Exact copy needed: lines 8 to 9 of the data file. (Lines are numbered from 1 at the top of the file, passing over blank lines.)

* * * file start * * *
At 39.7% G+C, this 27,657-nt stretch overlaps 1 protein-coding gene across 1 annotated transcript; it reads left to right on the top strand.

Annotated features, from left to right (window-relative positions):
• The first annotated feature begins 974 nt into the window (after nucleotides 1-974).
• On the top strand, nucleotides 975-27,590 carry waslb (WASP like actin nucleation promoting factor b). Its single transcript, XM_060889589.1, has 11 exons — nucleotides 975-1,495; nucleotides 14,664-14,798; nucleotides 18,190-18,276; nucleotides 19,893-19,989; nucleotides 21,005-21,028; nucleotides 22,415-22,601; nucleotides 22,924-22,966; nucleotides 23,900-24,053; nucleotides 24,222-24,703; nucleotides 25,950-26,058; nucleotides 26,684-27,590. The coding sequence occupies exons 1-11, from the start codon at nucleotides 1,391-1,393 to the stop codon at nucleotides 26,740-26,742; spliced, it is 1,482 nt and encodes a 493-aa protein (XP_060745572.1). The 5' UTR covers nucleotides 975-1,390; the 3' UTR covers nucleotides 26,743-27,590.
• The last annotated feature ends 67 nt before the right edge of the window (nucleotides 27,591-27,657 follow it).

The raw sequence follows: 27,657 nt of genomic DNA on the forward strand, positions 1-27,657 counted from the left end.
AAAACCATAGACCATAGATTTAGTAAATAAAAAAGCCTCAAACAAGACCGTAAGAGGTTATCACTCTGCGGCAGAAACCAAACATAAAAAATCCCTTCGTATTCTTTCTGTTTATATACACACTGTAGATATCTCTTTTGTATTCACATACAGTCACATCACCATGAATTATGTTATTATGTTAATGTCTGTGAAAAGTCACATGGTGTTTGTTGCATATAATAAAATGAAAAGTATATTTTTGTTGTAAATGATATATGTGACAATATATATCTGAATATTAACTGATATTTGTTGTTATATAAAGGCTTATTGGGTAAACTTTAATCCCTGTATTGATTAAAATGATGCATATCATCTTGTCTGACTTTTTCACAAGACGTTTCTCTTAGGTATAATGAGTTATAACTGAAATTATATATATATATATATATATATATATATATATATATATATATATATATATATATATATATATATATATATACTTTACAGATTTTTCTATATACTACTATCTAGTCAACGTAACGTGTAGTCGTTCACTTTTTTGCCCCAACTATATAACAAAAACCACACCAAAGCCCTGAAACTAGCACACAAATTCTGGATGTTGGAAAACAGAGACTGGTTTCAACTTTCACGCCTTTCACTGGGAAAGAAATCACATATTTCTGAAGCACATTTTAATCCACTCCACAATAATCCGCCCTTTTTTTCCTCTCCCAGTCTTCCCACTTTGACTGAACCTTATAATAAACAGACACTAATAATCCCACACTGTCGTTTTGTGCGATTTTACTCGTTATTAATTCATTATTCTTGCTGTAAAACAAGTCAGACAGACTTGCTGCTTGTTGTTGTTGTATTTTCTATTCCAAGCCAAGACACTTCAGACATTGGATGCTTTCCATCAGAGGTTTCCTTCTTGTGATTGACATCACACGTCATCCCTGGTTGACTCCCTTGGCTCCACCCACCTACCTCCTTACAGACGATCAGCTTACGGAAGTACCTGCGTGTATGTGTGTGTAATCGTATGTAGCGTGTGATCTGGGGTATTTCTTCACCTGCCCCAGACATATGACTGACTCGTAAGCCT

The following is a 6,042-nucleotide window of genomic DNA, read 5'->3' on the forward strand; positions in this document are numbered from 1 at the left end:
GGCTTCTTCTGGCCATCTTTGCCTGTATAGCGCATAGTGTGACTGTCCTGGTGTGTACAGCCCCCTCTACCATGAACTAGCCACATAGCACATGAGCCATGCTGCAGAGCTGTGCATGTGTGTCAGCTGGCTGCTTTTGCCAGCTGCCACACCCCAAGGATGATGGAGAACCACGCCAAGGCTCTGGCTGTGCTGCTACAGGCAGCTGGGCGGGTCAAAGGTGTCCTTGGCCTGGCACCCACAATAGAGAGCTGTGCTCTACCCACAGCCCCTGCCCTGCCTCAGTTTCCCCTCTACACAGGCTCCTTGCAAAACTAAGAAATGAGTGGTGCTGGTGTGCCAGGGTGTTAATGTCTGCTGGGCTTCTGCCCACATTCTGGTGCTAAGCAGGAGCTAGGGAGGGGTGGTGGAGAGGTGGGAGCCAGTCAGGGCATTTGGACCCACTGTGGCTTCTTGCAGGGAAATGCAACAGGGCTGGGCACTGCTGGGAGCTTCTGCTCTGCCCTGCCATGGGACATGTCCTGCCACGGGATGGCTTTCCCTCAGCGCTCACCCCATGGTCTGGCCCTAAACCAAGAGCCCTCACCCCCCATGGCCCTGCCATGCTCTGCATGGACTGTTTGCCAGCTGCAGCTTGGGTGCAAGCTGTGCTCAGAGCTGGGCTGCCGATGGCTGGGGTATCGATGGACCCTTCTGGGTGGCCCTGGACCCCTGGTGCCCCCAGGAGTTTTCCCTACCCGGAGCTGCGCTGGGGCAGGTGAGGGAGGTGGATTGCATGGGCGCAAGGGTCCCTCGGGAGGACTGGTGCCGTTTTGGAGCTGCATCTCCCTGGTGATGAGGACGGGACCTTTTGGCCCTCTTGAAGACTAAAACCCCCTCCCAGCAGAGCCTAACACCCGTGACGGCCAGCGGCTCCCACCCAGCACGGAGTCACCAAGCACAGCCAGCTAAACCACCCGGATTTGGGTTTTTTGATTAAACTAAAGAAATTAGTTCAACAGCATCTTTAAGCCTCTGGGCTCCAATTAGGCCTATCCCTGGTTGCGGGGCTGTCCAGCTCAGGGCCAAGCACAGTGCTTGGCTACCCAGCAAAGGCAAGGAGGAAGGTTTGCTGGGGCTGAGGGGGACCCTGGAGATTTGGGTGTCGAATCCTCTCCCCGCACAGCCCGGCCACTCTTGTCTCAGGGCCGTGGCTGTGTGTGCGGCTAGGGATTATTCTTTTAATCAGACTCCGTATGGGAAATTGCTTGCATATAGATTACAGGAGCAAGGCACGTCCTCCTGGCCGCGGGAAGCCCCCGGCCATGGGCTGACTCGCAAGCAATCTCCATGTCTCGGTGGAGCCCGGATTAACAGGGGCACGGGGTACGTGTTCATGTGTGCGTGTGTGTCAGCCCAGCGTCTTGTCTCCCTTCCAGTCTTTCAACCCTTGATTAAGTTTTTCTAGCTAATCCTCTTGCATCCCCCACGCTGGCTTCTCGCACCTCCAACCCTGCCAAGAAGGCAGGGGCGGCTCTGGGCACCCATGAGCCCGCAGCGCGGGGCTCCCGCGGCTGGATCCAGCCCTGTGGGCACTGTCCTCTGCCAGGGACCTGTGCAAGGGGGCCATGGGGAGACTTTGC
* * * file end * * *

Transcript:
The following is a 6,042-nucleotide window of genomic DNA, read 5'->3' on the forward strand; positions in this document are numbered from 1 at the left end:
GGCTTCTTCTGGCCATCTTTGCCTGTATAGCGCATAGTGTGACTGTCCTGGTGTGTACAGCCCCCTCTACCATGAACTAGCCACATAGCACATGAGCCATGCTGCAGAGCTGTGCATGTGTGTCAGCTGGCTGCTTTTGCCAGCTGCCACACCCCAAGGATGATGGAGAACCACGCCAAGGCTCTGGCTGTGCTGCTACAGGCAGCTGGGCGGGTCAAAGGTGTCCTTGGCCTGGCACCCACAATAGAGAGCTGTGCTCTACCCACAGCCCCTGCCCTGCCTCAGTTTCCCCTCTACACAGGCTCCTTGCAAAACTAAGAAATGAGTGGTGCTGGTGTGCCAGGGTGTTAATGTCTGCTGGGCTTCTGCCCACATTCTGGTGCTAAGCAGGAGCTAGGGAGGGGTGGTGGAGAGGTGGGAGCCAGTCAGGGCATTTGGACCCACTGTGGCTTCTTGCAGGGAAATGCAACAGGGCTGGGCACTGCTGGGAGCTTCTGCTCTGCCCTGCCATGGGACATGTCCTGCCACGGGATGGCTTTCCCTCAGCGCTCACCCCATGGTCTGGCCCTAAACCAAGAGCCCTCACCCCCCATGGCCCTGCCATGCTCTGCATGGACTGTTTGCCAGCTGCAGCTTGGGTGCAAGCTGTGCTCAGAGCTGGGCTGCCGATGGCTGGGGTATCGATGGACCCTTCTGGGTGGCCCTGGACCCCTGGTGCCCCCAGGAGTTTTCCCTACCCGGAGCTGCGCTGGGGCAGGTGAGGGAGGTGGATTGCATGGGCGCAAGGGTCCCTCGGGAGGACTGGTGCCGTTTTGGAGCTGCATCTCCCTGGTGATGAGGACGGGACCTTTTGGCCCTCTTGAAGACTAAAACCCCCTCCCAGCAGAGCCTAACACCCGTGACGGCCAGCGGCTCCCACCCAGCACGGAGTCACCAAGCACAGCCAGCTAAACCACCCGGATTTGGGTTTTTTGATTAAACTAAAGAAATTAGTTCAACAGCATCTTTAAGCCTCTGGGCTCCAATTAGGCCTATCCCTGGTTGCGGGGCTGTCCAGCTCAGGGCCAAGCACAGTGCTTGGCTACCCAGCAAAGGCAAGGAGGAAGGTTTGCTGGGGCTGAGGGGGACCCTGGAGATTTGGGTGTCGAATCCTCTCCCCGCACAGCCCGGCCACTCTTGTCTCAGGGCCGTGGCTGTGTGTGCGGCTAGGGATTATTCTTTTAATCAGACTCCGTATGGGAAATTGCTTGCATATAGATTACAGGAGCAAGGCACGTCCTCCTGGCCGCGGGAAGCCCCCGGCCATGGGCTGACTCGCAAGCAATCTCCATGTCTCGGTGGAGCCCGGATTAACAGGGGCACGGGGTACGTGTTCATGTGTGCGTGTGTGTCAGCCCAGCGTCTTGTCTCCCTTCCAGTCTTTCAACCCTTGATTAAGTTTTTCTAGCTAATCCTCTTGCATCCCCCACGCTGGCTTCTCGCACCTCCAACCCTGCCAAGAAGGCAGGGGCGGCTCTGGGCACCCATGAGCCCGCAGCGCGGGGCTCCCGCGGCTGGATCCAGCCCTGTGGGCACTGTCCTCTGCCAGGGACCTGTGCAAGGGGGCCATGGGGAGACTTTGC